You Can’t Eat the Sunshine

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I’ve had several acquaintances leave the country for the big city and they found life in Los Angeles to be exceptionally difficult to accept.  There is a comfort to living in the country where everyone knows you and you know everyone else. To me it also flips the other way as well with people know almost everything (to include what you buy at the local store) about you and what you are doing. 
It’s easier to find paying work in the city. Every rural town seems to have at least one well heeled person, and the ratio is higher in the cities but the trade-off is more profound in the city. At least that’s how I see it.
Neighbors might as well live on a different planet. I don’t know most of their names. The recent influx of mosque-attenders have made that even more the case. And other than Mohammed, the Muslim-Next-Door (who lives behind me and to one side), who became aggressive and required instruction, I have no idea of their names, let alone their hopes, dreams, etc. And they don’t know me. It’s not like that in the country. The widow goes unnoticed in the city and she ends up in assisted living because there are no neighbors to help and more than likely her children are living in a distant city, cocooned in their own lives.
The country people that I knew who moved here didn’t stay long. The alien landscape ended up becoming too much to accept. 
I’m not suggesting that you can’t make friends in the big city. You can, and the network you can establish can wrap around the planet a few times – but you don’t necessarily know your neighbor. 
There are tons of country kids who make it in the big city. And there are a lot who fall through the cracks and end up going home where people wave at them as they pass.
Just an observation. There’s nothing like returning to a place that remains unaltered to find how you have changed.

18 thoughts on “You Can’t Eat the Sunshine

  1. That's very true and it's the same here. I think cities can be very stimulating and desperately lonely and the countryside gives you a sense of belonging but with too much interference from busy bodies.

  2. In the country you might not know your neighbor well – if at all – but if they need help with something, you help them. And vice versa.

  3. The cities that I have lived in are like big parking garages, cold and impersonal, filled with vehicles that are not human, and are the ranking symbols of those who drive them…
    Nearly all my country neighbors are retired/active LEOS or telecommuters. The country is not without opportunity. One can be as involved or as autonomous as one wants to be.
    Change is a constant, Home is were you are welcome.

  4. There is far less interaction with "movers and shakers" in the country. Sometimes you need to know those people and they need to know you if you want to get things done…take WoFat, back in his glory days, Godfather of New Orleans.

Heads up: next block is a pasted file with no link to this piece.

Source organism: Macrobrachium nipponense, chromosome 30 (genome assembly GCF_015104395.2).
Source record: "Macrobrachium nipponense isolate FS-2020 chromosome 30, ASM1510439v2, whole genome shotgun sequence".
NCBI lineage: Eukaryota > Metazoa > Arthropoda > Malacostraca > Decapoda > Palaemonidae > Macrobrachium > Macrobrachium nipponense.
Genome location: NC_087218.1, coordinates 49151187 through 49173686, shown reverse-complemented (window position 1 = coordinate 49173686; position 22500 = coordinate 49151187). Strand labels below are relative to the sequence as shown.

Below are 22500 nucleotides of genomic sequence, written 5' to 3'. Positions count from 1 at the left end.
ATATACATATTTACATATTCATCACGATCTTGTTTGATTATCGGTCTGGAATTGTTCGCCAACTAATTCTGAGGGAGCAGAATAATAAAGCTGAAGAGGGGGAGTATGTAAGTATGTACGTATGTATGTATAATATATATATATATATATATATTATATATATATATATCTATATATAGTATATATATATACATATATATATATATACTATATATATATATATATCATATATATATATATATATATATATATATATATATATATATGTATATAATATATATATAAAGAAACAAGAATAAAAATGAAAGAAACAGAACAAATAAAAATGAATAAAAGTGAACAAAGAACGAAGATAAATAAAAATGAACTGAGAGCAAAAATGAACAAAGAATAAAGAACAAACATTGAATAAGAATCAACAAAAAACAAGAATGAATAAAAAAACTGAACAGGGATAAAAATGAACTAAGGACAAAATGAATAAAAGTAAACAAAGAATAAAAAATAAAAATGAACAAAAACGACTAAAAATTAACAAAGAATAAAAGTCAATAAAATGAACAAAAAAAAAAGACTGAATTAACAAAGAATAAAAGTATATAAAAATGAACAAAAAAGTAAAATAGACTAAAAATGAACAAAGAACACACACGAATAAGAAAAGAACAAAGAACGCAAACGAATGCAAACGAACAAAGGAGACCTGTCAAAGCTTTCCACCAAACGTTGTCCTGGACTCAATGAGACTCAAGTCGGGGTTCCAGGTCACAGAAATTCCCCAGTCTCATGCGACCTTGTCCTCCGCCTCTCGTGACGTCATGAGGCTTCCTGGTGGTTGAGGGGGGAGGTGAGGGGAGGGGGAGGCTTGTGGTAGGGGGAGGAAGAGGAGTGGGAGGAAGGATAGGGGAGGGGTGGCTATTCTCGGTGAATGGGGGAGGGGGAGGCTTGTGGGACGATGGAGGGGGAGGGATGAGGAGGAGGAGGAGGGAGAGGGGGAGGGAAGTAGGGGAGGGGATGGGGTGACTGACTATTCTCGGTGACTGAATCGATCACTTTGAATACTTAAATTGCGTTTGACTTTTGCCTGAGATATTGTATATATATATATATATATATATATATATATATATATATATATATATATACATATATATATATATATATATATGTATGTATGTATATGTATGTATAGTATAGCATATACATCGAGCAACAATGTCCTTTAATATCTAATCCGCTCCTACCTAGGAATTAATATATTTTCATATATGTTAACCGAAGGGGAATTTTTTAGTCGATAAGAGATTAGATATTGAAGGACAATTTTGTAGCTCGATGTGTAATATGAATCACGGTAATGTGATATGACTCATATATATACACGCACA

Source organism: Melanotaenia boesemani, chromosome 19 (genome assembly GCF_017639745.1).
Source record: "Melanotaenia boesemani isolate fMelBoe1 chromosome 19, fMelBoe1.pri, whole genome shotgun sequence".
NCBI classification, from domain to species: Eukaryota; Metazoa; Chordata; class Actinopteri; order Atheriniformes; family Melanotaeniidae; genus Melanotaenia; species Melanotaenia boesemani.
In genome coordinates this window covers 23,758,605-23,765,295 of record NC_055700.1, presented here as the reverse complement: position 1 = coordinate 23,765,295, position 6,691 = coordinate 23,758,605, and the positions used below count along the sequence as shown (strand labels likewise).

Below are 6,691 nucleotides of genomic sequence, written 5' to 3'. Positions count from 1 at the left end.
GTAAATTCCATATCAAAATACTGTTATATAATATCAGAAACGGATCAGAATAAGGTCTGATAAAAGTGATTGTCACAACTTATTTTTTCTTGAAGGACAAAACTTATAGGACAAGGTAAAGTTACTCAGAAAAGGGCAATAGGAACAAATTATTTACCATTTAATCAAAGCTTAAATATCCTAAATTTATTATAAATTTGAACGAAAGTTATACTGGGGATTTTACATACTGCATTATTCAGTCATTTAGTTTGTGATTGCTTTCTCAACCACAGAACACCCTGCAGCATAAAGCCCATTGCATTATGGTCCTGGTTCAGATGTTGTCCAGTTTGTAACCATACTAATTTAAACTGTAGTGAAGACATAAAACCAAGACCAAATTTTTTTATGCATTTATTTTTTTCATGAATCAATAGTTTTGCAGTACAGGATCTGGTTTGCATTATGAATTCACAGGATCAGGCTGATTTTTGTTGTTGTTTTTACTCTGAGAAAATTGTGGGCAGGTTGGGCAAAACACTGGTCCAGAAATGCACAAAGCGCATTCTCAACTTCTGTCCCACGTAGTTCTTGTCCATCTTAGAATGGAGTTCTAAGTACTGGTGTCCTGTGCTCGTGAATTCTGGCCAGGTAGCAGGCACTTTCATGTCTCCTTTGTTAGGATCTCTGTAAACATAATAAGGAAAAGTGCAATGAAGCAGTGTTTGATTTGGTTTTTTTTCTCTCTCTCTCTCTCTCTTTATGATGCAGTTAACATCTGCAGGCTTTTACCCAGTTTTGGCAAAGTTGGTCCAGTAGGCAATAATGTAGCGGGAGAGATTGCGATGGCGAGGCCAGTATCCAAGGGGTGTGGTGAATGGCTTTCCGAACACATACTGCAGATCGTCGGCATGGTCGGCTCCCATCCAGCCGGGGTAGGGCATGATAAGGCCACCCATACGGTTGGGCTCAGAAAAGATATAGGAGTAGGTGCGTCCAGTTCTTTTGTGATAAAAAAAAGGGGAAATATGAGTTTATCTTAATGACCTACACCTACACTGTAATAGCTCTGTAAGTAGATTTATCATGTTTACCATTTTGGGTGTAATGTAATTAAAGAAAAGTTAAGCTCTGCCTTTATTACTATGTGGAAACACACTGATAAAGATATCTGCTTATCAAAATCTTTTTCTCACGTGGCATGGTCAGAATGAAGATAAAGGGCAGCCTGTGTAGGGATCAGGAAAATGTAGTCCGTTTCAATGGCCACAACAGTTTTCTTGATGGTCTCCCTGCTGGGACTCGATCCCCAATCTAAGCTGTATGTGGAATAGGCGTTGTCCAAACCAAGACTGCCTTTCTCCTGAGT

5. Cities are cold by nature and people don't seem to "need" other people in the same way as they do in the country.

  6. And inwardly they cower as the memory of your name evokes a cold sweat. They admit nothing, deny everything, demand proof and make counter-allegations when your name is mentioned (as they should).

  7. Sometimes we leave the country for the big city at the urging of law enforcement and outraged fathers. Just saying. Sometimes we proof read comments before hitting "publish".

  8. Cities suck. I hate living in one. I've had six neighbors in the last five years, and only met/talked to three of them. The others never even introduced themselves… Looking forward to getting back to country life.

  9. Cities suck. I hate living in one. I've had six neighbors in the last five years, and only met/talked to three of them. The others never even introduced themselves… Looking forward to getting back to country life.

  10. We can go home again, but it won't be the same. Home changes minutely, but we change greatly. Good memories of youth, and old friends, but living life, especially in the city, changes us. I miss the area of my youth (which is mostly apartments, subdivisions, parking lots and stores. No more woods, or strolling along the Chattahoochee River or climbing a tree and watching the woods come to life. No more just walking in the neighbors house to see if they have any fried pies or just a cold drink of water. I grew up… to some degree.

  11. Ah, yes — a shotgun departure or court-ordered enlistment in the US Marine Corps…not that I have any experience with that sort of thing.

  12. Sometimes the trade-offs are profound indeed. The place that I came from was so small that the options were working at the turkey plant or becoming a coal miner.

    Fried pies in Texas are the best…

  13. Those pies we had in Hillsboro were first rate. You can't get them in California. Never fear, I will return soon, maybe only for the cherry pies.

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